Bedroom/study/utility room: Along with bright ambient light, we require (depending on the design) mellow lighting around select areas of the room. The secret is to have one or more light fixture on each wall of the space. Choice of white and yellow light is subjective here. But if you ask me, I would recommend yellow lights everywhere. Provide ample (5 amp) plug points for chargers, cordless phones, laptops and other gadgets. Try and bring the switches of the overhead fan and the bed-side reading light to one side of the bed for convenience… else you’ll have to hop out of bed every night before sleeping.

I was told that quartz-based engineered marble was durable enough to be used on kitchen counters and does not pick up stains. Is this correct?
Shabnam Malhotra, New Delhi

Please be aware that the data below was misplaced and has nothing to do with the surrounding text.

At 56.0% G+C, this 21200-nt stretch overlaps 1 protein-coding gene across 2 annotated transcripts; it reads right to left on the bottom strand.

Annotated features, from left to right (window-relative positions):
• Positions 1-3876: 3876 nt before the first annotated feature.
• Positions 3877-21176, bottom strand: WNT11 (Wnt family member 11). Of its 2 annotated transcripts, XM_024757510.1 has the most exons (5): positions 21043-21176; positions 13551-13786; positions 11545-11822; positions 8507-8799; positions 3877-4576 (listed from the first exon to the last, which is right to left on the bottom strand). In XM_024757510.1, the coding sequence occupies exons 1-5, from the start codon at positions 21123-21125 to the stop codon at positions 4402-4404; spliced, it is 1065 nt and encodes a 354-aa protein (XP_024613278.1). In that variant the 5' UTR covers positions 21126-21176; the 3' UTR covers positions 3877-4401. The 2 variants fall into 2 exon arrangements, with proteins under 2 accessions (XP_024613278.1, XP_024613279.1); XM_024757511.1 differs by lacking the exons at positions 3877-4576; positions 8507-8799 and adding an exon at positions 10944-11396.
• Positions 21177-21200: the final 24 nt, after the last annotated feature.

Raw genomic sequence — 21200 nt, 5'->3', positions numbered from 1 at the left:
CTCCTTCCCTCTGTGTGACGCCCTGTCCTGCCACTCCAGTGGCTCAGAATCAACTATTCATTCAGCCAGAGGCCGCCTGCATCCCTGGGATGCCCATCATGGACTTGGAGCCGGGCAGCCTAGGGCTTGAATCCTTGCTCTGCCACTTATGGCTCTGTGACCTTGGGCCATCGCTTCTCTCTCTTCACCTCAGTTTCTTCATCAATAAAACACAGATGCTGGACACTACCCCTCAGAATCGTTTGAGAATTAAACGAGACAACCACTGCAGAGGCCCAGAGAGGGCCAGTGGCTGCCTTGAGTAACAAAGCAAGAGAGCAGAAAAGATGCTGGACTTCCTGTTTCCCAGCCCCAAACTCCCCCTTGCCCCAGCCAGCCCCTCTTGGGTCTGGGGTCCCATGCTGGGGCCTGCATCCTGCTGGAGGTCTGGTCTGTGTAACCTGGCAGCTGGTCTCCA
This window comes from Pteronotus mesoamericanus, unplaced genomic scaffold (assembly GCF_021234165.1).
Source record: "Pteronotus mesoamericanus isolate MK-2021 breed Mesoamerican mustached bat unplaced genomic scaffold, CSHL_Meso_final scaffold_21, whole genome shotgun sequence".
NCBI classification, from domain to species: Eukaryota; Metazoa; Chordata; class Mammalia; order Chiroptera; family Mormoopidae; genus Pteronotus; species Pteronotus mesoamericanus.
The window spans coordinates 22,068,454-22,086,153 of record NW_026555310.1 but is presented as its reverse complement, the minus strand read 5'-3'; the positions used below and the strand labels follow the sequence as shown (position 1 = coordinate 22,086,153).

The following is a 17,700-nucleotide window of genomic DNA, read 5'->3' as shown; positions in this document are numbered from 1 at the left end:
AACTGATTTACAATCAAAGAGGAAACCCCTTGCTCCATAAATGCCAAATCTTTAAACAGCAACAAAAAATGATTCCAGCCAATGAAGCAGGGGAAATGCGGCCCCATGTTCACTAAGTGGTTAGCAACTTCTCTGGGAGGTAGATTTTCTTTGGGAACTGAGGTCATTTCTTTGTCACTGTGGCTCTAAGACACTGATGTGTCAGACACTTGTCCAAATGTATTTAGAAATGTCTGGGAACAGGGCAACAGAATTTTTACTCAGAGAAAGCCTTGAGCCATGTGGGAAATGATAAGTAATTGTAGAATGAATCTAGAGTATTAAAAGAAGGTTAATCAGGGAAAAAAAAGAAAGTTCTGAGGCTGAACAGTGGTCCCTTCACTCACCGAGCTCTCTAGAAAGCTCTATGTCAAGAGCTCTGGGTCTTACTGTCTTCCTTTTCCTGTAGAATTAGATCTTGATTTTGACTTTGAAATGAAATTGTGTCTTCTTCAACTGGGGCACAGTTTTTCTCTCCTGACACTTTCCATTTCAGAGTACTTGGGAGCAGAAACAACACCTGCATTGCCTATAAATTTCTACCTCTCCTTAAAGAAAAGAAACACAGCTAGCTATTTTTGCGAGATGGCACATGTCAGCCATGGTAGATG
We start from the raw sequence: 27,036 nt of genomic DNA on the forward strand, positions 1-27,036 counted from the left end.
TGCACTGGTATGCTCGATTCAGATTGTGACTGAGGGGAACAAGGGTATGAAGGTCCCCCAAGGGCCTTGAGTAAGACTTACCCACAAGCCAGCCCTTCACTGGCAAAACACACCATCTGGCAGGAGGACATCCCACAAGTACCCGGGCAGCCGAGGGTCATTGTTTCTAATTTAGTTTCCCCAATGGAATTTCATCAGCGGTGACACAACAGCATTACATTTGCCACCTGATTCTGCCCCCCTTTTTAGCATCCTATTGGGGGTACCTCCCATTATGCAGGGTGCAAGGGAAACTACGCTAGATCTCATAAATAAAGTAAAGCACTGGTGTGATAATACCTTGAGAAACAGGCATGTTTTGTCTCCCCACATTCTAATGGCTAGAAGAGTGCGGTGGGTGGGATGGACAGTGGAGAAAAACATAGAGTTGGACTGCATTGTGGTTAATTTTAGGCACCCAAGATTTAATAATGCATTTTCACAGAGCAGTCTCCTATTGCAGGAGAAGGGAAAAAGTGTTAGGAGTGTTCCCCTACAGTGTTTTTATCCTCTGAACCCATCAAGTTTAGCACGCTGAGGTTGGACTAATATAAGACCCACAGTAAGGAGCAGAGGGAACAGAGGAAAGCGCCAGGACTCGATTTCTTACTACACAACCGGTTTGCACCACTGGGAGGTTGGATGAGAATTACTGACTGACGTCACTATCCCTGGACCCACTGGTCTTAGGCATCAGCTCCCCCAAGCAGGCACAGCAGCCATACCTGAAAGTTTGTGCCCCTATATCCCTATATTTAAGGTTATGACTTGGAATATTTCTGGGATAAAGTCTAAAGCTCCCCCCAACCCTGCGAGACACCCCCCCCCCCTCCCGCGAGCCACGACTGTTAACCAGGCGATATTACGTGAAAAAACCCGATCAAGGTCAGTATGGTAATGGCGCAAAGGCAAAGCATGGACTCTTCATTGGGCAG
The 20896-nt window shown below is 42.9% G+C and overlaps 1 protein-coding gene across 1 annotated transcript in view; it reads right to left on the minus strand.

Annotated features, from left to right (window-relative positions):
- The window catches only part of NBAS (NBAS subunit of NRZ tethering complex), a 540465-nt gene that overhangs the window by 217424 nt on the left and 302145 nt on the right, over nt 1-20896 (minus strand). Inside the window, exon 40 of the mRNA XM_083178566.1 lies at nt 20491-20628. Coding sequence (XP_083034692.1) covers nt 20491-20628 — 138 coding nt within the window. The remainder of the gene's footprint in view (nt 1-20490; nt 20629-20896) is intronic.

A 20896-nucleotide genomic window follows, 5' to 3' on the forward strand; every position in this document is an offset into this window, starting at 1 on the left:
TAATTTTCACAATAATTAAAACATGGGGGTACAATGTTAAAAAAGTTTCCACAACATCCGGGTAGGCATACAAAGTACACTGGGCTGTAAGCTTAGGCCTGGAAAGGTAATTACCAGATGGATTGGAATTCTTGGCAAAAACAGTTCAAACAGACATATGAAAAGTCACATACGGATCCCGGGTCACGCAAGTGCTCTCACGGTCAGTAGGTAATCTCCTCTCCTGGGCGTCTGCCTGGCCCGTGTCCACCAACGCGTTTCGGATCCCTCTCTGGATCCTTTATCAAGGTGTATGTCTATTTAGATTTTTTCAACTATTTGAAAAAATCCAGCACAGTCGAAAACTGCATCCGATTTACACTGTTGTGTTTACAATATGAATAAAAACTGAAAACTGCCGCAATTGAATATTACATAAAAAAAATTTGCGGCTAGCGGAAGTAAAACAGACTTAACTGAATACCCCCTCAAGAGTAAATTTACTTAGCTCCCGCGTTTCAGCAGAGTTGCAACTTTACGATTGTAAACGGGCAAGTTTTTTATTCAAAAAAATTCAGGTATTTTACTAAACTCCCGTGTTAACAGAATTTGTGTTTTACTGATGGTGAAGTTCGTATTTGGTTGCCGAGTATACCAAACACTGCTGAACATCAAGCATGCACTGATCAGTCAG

It is difficult to give a general answer to such a question. Producers of engineered marble use different raw materials and techniques to manufacture their product. I suggest you take a small sample of the desired stone and subject it to common cooking ingredients such as turmeric powder, lemon juice, (wet) tea bag, cooking oil, etc, for up to 8 hours and observe the results. There is a high possibility that the sample would have either lost its surface sheen with lemon juice or picked up a slight stain with soya sauce, turmeric powder… but this is not true for all products. This is only our observation with the samples of a few products available in New Delhi that we tested in our office.